The explosive growth of the LED market is well documented, with LED lighting widely reported as being more energy-efficient than other lighting sources as well as more environmentally friendly.
But a new study carried out by teams at the University of California, Davis, and the University of California, Irvine, warns that the increasing use of LEDs could lead to a serious public health issue. The problem occurs when it comes to end-of-lifetime disposal, and public exposure to toxic hazards is set to increase if regulations are not reviewed.
“LEDs have fast become one of the key components of electronics, and they are rapidly becoming ubiquitous, not just in computing and telecommunication tools but in home lighting, automotive equipment, and children’s toys and other novelty gadgets,” said Oladele Ogunseitan, chair of University of California Irvine’s Department of Population Health and Disease Prevention. “So, I think the problem is serious and will continue to grow if we do not nip it in the bud.”
The pin-type red LEDs in the University of California, Davis and University of California, Irvine, study were found to be hazardous according to both US federal and California state regulations. Courtesy of Oladele Ogunseitan, chair of University of California Irvine’s Department of Population Health and Disease Prevention.
Of particular concern are the small indicator or pin-type LEDs used for colored lighting applications such as traffic signals, pedestrian crossings, exit signs and holiday lights; for indoor white-light applications such as task lighting; and for outdoor white lighting such as path illumination.
“The toxicity issue is mainly a concern with the disposal of LED products, but because many domestic LED products are very small, when the products break into components, they pose a risk, especially to little children who may be attracted to the color and size,” Ogunseitan said.
In the study, published in the January 2011 issue of Environmental Science & Technology, Ogunseitan and fellow scientists at University of California Irvine and Davis crunched, leached and measured nine 5-mm pin-type LEDs, purchased from Purdy Electronics Corp. of Sunnyvale, Calif. The process involves drawing out constituent materials under an application acid.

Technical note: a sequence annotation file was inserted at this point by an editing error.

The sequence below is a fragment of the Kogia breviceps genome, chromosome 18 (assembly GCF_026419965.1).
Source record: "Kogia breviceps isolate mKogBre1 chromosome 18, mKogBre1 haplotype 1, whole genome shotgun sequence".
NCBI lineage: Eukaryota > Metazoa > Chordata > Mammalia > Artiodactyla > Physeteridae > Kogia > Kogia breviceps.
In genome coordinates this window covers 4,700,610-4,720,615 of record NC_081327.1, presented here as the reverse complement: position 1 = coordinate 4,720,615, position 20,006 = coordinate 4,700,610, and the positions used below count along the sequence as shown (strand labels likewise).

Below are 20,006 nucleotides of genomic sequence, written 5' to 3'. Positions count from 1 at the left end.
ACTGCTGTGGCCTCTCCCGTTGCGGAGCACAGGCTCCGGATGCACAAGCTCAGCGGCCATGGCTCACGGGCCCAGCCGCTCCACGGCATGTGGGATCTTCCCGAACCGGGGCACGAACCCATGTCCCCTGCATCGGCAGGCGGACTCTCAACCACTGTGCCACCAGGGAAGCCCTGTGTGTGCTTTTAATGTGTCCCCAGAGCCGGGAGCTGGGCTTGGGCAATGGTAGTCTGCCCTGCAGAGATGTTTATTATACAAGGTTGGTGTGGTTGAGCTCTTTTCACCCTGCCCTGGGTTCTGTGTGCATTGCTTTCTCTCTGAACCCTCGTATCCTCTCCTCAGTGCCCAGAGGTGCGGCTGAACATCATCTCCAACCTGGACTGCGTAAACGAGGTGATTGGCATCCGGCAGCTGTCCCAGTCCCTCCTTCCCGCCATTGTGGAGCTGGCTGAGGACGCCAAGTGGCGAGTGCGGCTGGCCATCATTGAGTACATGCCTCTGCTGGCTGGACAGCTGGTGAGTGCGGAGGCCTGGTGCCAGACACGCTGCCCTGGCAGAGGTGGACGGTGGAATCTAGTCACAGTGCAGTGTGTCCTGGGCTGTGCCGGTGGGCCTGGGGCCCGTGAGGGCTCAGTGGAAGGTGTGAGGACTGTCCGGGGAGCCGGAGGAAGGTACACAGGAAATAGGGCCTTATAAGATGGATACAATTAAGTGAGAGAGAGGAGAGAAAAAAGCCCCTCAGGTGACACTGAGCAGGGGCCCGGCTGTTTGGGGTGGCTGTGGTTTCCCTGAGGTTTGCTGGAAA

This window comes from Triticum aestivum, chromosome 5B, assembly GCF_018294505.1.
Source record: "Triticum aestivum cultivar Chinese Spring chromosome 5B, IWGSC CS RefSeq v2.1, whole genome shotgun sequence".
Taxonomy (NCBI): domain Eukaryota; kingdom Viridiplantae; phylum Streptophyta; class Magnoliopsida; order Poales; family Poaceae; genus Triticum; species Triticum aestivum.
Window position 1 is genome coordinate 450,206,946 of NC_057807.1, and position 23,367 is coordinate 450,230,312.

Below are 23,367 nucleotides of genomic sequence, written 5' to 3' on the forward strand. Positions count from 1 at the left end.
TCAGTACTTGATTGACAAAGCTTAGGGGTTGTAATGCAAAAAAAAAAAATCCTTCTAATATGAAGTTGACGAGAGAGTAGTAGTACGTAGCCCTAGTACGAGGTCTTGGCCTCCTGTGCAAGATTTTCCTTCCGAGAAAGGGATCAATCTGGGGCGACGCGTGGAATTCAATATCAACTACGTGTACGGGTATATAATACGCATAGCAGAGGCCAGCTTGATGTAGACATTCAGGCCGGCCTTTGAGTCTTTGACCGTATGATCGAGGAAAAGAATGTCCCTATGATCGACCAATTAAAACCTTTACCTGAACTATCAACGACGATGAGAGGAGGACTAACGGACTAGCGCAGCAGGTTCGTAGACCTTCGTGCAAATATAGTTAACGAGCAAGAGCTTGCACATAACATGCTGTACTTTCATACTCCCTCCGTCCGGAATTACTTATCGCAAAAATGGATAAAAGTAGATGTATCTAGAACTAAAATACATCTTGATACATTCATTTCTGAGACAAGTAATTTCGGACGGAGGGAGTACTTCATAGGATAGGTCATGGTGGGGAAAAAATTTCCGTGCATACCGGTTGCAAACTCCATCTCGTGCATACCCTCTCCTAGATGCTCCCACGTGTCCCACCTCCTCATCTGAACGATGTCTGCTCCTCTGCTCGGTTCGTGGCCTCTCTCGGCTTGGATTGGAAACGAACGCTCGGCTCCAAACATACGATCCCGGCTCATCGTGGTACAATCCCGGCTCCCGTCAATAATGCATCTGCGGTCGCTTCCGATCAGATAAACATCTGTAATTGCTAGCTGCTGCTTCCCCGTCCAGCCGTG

Under scrutiny were red, yellow, green and blue LEDs of low intensity, suitable for single-LED indicator applications, as well as high-intensity versions typically used for outdoor message signboards. Lastly, a high-intensity white LED, suitable for use in LCD backlighting and automobile headlights and brake lights, was also tested.
The report reveals that under US federal regulations, LEDs are not hazardous, except for low-intensity red ones. However, according to California regulations, excessive levels of copper, lead, nickel and silver render all of the tested LEDs hazardous, with the exception of the low-intensity yellow version.
“We think that most of the lead in some LEDs comes from soldering materials, and there is evidence that the lead is released when product integrity is compromised, and in mild acid,” Ogunseitan said. “The acidity of the stomach is stronger than some of the test solutions that we used. We also think that the arsenic is coming from gallium arsenide, used in some LED semiconductor components.”
A spokesperson at Osram Opto Semiconductors points out that the substances referred to in the study are prevalent materials in the electronics industry and that LED components from the company are nonhazardous when handled correctly; they comply with the statutory provisions of the EU governing bans on hazardous substances (RoHS).
“Even in the unlikely event of improper use of LED components, it would not result in a release of hazardous substances in excess of the applicable statutory guidelines,” said the Osram source. “Products containing LEDs are electronic waste and must be disposed of properly in accordance with an EU directive (WEEE).”
Ogunseitan calls for standardization of regulations across different states in the US as well as internationally. But he also believes that manufacturers must do their part, which includes using materials that do not contain arsenic and introducing lead-free soldering.
“I think we should take a comprehensive look at risk throughout the life cycle of LED manufacturing and disposal,” he said. “I am very supportive of the development of LED technology as energy-efficient lighting systems. I just want to make sure that we do not accomplish that at the expense of increasing toxic exposures to the public.”
While Ogunseitan admits that there are no immediate threats to public health from the use of LEDs in lighting, he does stress that there are serious concerns when it comes to the disposal of LEDs and the threat of potentially toxic chemicals leaching into water, soil and the air.
“There are also concerns about consumer understanding of what to do to carefully dispose of products made with LEDs,” he said. “We think that because most people used to throw out their old incandescent lightbulbs in the regular domestic trash when they break or when they burn out, there will be a tendency to do the same for LEDs and compact fluorescent lightbulbs.”